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Fox News Channel

9 bytes added, 21:14, 11 December 2008
/* Anti-elitist */ fix link I ran into wiith CBI page
Conservatives argue that Fox's real ethos is not Republican but anti-[[elitist]] — a major reason it connects with so many Americans and annoys so many [[coastal elite]]s. "There's a whole country that elitists will never acknowledge," Ailes once observed. "What people resent deeply out there are those in the 'blue states' thinking they're smarter." This anti-elitism shows itself in Fox's pro-U.S. stance in covering the [[Afghanistan]] and [[Iraq war]]s and its broadcasters' use of terms such as "terrorist" instead of the politcally correct "militant" to refer to … well, terrorists. Since the [[Vietnam War]] era, mainstream [[journalist]]s have tended to see such blunt language and side-taking as unsophisticated, a betrayal of journalistic [[objectivity]], or perhaps their own ingrained biases against government in general.
Another aspect of Fox's anti-elitism: [[evangelical]] and [[fundamentalist Christian]]s, far from being seen as lunatics or extremists — as too often is the case in the mainstream media — are treated with great respect. "We regularly have on the [[Rev. Franklin Graham]], [[Dr. James Dobson]] and other religious leaders, just as we put on [[Pat Ireland]] and Eleanor Clift," Ailes said, continuing, ''"Most Americans believe in God and have that as their foundation in life. So why shouldn't we have as guests people that they like, respect and want to hear from?" '' Ailes said he didn't get "too worked up" by a [[Pew Foundation]] study that showed that Fox has more Republican viewers than CNN, CNBC or MSNBC and that his reporters and anchors insert their opinions into stories far more than competitors do. Numbers might have something to do with it: Fox is beating the combined audience of the other three. But Ailes dismissed Pew as a "liberal [[lobbylobbyist|lobbying]]ing organization." He said, "Most polls today are not taken to provide information to the public but to get press for the organization taking the polls. I took a poll of Pew, and 98% of my organization found that they were biased", Ailes said with a wink. <ref></ref>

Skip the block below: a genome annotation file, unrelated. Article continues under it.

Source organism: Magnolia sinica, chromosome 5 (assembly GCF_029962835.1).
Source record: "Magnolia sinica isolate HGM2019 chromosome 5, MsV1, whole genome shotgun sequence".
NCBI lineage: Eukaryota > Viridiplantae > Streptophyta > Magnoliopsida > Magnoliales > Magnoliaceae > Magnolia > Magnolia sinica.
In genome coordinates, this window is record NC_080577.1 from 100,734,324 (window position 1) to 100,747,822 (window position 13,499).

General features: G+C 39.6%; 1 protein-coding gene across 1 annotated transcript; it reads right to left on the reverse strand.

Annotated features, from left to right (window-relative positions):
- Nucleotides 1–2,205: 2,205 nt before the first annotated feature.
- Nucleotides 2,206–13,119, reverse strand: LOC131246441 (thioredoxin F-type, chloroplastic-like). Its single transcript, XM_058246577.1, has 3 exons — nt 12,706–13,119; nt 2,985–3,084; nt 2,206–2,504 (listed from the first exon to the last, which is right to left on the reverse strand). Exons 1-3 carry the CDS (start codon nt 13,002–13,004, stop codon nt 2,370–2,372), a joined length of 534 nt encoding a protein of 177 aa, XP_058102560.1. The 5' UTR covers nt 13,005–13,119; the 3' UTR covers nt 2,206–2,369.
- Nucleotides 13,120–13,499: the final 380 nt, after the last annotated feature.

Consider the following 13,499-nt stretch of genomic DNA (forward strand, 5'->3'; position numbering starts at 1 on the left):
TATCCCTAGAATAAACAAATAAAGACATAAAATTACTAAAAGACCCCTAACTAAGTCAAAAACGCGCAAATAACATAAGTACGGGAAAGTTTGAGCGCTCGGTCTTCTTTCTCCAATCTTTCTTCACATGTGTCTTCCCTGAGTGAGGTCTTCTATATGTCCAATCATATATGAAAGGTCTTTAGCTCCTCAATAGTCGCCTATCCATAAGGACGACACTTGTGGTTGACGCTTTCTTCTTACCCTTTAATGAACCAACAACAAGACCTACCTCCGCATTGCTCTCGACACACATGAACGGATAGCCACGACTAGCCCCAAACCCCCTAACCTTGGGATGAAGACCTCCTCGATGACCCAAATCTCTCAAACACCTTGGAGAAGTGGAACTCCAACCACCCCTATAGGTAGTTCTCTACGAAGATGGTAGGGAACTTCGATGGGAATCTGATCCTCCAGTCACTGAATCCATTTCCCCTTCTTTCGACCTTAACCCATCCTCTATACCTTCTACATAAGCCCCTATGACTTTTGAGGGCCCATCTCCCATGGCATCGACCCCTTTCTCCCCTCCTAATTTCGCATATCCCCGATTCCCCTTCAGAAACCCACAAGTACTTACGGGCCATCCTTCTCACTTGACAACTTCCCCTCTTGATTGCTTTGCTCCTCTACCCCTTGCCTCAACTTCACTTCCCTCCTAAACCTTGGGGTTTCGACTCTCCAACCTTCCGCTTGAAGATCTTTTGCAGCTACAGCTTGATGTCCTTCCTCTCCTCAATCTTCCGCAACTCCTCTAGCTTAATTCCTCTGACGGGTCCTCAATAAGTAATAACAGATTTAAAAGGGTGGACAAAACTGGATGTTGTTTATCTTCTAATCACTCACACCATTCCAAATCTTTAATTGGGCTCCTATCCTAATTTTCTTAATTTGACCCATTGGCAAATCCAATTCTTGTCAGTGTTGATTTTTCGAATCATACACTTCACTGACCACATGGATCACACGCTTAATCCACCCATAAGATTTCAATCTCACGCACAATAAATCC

In response, Project director Tom Rosenstiel said the study "was not a poll. It was a content analysis designed by a four-university research team and executed at the [[University of Alabama]]." ''One plus for Fox, he said, was that researchers found Fox News stories were more forthcoming about sourcing than their cable rivals.'' <ref></ref>